Age and gender differences in medical adherence after myocardial infarction: Women do not receive optimal treatment – The Netherlands claims database

    loading  Checking for direct PDF access through Ovid

Abstract

Background

Following myocardial infarction, medication is, besides lifestyle interventions, the cornerstone treatment to improve survival and minimize the occurrence of new cardiovascular events. Still, data on nationwide medication adherence are scarce. This study assesses medical adherence during one year following myocardial infarction, stratifying per type of infarct, age and gender.

Design

Retrospective cohort study.

Methods

In The Netherlands, all inhabitants are by law obliged to have health insurance and all claims data are centrally registered. In 2012 and 2013, all national diagnosis-codings of ST-segment elevation myocardial infarction (STEMI) and non-ST-segment elevation myocardial infarction (NSTEMI) were acquired. Furthermore, information on retrieved medication was extracted from the Dutch Pharmacy Information System. Twelve months after discharge, the retrieved medication at the pharmacy of each pharmacological therapy (aspirin-species, P2Y12-inhibitor, statin, beta-blocker, angiotensin-converting enzyme-/angiotensin 2-inhibitor, vitamin-K antagonists or novel oral anticoagulant) were analysed.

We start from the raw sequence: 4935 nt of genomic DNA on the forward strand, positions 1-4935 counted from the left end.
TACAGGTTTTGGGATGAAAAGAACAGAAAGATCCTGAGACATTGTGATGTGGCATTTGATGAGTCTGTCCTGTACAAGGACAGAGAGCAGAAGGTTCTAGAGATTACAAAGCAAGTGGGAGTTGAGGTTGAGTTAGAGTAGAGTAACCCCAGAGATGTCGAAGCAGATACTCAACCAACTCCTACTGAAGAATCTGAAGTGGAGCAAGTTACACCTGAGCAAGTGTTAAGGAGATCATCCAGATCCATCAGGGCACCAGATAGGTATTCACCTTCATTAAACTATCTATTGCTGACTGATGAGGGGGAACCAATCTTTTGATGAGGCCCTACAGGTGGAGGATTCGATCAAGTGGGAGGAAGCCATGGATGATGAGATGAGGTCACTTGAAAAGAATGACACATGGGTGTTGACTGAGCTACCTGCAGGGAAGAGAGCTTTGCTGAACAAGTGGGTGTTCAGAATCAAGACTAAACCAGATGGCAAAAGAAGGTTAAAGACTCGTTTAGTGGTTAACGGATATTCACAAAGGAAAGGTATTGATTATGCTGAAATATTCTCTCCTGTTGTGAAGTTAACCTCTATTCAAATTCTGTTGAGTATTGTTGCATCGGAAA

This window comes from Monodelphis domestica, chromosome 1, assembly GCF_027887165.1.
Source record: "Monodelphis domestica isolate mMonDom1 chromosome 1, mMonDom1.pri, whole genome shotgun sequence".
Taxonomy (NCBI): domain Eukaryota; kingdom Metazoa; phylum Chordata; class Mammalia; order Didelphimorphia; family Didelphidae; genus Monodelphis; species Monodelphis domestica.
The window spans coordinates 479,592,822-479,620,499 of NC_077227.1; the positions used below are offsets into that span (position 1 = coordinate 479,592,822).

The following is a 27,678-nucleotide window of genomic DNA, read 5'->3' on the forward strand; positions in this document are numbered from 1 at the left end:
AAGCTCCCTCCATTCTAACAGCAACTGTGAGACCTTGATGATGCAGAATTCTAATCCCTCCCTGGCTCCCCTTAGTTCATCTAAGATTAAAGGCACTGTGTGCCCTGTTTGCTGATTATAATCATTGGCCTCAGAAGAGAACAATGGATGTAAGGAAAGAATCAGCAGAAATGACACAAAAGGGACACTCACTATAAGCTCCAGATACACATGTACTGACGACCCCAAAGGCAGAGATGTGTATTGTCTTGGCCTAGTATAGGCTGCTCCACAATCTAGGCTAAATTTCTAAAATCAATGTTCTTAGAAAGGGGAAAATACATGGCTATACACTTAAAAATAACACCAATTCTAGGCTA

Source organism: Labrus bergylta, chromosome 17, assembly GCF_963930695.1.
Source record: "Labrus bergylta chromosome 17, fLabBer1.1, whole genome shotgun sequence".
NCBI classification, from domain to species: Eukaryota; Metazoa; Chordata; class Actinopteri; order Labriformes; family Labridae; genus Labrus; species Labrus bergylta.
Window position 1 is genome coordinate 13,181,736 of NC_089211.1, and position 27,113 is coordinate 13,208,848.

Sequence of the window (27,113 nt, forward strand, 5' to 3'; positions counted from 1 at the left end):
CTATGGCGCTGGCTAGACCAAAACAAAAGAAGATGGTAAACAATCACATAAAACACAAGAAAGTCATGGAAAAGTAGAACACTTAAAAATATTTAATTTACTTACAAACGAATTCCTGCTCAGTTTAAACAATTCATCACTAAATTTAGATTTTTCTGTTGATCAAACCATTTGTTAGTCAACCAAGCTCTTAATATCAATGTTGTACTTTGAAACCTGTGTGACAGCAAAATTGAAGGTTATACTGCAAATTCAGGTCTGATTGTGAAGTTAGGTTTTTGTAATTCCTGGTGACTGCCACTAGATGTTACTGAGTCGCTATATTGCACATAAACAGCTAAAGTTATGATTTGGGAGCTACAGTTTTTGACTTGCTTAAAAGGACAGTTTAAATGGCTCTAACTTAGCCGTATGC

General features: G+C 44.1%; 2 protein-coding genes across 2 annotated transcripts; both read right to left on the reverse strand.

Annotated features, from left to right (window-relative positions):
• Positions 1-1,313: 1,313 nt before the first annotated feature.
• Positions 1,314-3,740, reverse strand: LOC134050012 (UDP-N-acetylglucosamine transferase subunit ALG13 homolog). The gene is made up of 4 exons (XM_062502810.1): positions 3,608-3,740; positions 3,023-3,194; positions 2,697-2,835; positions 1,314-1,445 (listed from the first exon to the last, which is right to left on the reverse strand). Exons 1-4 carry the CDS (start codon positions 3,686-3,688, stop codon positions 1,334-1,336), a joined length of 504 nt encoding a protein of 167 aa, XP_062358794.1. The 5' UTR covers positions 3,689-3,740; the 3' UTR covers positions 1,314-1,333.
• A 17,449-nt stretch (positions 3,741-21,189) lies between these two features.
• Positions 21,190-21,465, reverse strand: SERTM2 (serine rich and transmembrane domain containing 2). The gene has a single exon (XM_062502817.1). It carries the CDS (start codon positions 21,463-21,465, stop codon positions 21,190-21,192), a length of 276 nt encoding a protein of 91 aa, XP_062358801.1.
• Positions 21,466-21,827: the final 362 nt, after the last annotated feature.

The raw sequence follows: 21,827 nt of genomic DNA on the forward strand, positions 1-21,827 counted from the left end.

Results

In total, 59,534 patients (67 ± 13 years, 39,545 (66%) male, 57% NSTEMI) were included, of whom 52,672 (88%) patients were analysed for one-year medical adherence. STEMI patients more often achieved optimal medical adherence than NSTEMI patients (60% vs. 40%, p ≤ 0.001). In both STEMI and NSTEMI, use of all five indicated drugs was higher in male patients compared with female (STEMI male 61% vs. female 57%, p ≤ 0.001; NSTEMI male 43% vs. female 37%, p ≤ 0.001. With increasing age, a gradual decrease was observed in the use of aspirin, P2Y12-inhibitors and statins.

Conclusion

Age and gender differences existed in medical adherence after myocardial infarction. Medical adherence was lower in women, young patients and elderly patients, specifically in NSTEMI patients.

Related Topics

    loading  Loading Related Articles